I find that rarely in today’s market can you go WRONG with a chardonnay, if you like the general characteristics.  It will almost always be heavier on the palate then a sauvignon blanc or a pinot grigio.  But that being said, whether you pick up a $6 bottle or a $60 bottle there is a definite move to refine this grape and return it to a more regal status.

Like most things, there are cycles, and although the cycle of white wine ruling the consumer market is over, there is still a place out there for a good chardonnay.  Thankfully right now there are more quality versions than ever.

Bodega for your burger?

Posted in Uncategorized on July 27, 2010 by JB

What’s up wine minions.

I have been going on and on about summer wines, BBQ wines, burger wines, blah blah blah.  And I know that I’ve been preaching reds, and typically from California.  But let’s head south of the border.  No, seriously, WAY south.  To Argentina.

Now, for those of you who DON’T know by now, South America has a thriving wine industry which has really come of age with a vengeance in the last 10 years.  Argentina and Chile being the predominant players in this movement, and reds leading the charge (although there are some excellent whites….we’ll do that in another post).

In particular I wanted to talk about one grape, malbec.

It’s an inky, dark hued grape that is known classically as one of the six reds allowed in red Bordeaux blends.  It’s a very fruity, dark, dense wine that does tend to blend well, but more and more with the onset of modern wine-growing methods and the Argentinian climate, it’s become a varietal that does very well on its own.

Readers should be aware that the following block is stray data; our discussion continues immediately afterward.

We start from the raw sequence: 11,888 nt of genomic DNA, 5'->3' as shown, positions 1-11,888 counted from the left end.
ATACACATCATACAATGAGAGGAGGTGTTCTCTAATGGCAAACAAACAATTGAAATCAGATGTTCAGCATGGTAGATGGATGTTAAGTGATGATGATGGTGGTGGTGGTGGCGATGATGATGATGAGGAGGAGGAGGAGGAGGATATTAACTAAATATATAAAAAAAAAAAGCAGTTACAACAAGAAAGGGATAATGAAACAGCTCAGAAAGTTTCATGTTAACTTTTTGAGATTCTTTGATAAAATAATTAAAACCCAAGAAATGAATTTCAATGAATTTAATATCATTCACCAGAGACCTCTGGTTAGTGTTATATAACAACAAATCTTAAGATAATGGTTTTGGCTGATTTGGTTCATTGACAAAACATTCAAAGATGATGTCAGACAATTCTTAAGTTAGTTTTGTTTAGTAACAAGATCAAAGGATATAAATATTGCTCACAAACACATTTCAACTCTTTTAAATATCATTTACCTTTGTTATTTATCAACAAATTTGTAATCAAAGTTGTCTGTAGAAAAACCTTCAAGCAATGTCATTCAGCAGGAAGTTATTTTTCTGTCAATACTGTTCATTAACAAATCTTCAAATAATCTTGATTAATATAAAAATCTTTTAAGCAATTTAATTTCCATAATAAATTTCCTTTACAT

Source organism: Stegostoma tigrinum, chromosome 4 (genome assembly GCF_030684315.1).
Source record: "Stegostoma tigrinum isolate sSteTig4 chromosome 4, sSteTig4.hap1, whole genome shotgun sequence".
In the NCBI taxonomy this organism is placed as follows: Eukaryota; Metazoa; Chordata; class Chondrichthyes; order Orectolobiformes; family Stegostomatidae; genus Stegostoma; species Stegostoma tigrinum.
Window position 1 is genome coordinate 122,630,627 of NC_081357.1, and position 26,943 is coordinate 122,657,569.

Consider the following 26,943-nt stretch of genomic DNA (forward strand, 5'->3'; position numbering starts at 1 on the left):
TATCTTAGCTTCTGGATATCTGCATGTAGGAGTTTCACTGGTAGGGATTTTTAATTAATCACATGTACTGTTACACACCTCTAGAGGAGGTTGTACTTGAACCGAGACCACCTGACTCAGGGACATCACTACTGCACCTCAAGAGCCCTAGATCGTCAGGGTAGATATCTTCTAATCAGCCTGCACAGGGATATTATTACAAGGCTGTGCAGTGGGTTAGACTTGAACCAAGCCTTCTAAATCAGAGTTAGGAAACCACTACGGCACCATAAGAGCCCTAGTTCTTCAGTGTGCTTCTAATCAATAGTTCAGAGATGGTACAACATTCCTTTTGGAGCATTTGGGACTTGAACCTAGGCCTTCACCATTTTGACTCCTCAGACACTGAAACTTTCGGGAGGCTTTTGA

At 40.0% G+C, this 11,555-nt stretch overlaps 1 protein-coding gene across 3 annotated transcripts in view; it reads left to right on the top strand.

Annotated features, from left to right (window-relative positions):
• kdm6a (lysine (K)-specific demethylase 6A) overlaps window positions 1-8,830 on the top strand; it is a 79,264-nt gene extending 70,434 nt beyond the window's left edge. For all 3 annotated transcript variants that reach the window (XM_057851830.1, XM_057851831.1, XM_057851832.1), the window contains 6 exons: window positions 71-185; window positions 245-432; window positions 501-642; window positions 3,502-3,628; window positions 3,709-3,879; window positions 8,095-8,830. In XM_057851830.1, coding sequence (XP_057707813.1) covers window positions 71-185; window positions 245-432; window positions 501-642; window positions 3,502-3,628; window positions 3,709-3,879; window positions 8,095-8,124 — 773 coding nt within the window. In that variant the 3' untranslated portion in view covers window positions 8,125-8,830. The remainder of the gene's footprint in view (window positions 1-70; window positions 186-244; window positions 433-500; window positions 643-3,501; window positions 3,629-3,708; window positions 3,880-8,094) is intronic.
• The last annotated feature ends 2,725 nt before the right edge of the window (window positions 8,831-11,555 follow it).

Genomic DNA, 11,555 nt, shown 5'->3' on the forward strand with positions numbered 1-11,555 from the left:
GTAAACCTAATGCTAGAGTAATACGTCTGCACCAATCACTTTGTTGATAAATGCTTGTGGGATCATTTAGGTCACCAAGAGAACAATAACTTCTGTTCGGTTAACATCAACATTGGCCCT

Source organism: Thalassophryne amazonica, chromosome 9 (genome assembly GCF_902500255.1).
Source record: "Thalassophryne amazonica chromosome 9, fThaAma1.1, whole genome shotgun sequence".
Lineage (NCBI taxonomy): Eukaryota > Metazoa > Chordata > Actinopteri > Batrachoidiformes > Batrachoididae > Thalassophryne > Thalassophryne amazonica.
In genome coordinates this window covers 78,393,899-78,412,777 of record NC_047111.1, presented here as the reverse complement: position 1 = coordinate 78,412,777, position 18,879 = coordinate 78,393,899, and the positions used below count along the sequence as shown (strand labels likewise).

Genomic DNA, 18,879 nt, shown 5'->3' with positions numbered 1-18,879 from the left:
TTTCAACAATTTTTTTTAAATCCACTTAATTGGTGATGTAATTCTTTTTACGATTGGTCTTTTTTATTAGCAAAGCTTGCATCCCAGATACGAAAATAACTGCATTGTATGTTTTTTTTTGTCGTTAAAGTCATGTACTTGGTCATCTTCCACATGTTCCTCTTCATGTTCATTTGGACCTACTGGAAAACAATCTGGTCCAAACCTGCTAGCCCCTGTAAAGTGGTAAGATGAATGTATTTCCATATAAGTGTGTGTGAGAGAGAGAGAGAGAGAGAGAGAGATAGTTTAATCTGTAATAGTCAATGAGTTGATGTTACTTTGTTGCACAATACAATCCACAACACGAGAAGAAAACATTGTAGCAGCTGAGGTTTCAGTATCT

The Mendoza region is particularly known for this grape and it produces some very velvety, fruity, sometimes even elegant examples.  I often recommend this wine as a great substitute for cabernet with steak.  After all, the one thing that Argentina has been known for long before its wine is its beef.

One of my favorite and most consistent brands is Bodega Norton.  It’s very easy to find, and they have the basic and then the reserve.  I prefer the reserve and for only a few dollars more is well worth the price.  It’s a dark, fruity pleasure of a wine that absolutely KILLS with burgers.  If you hid the label and served this up people would probably be convinced you had brought out an expensive CA red blend.  It’s got the weight, the character and the flavors that you want in a bold red wine, but without the price tag of the CA version.

Other really great brands would be:

Famiglia Bianchi




Clos de la Siete



Posted in Uncategorized on July 27, 2010 by JB

I recently picked up a bottle of Bogle’s Phantom.  It’s a proprietary red blend from CA that lives up to its name in many ways.

Bogle is a brand you see PLENTY of, as it’s one of the biggest producers of value reds, especially the merlot and cab sav.  I almost always find the merlot simple but enjoyable, and the cab can be drinkable depending on the vintage.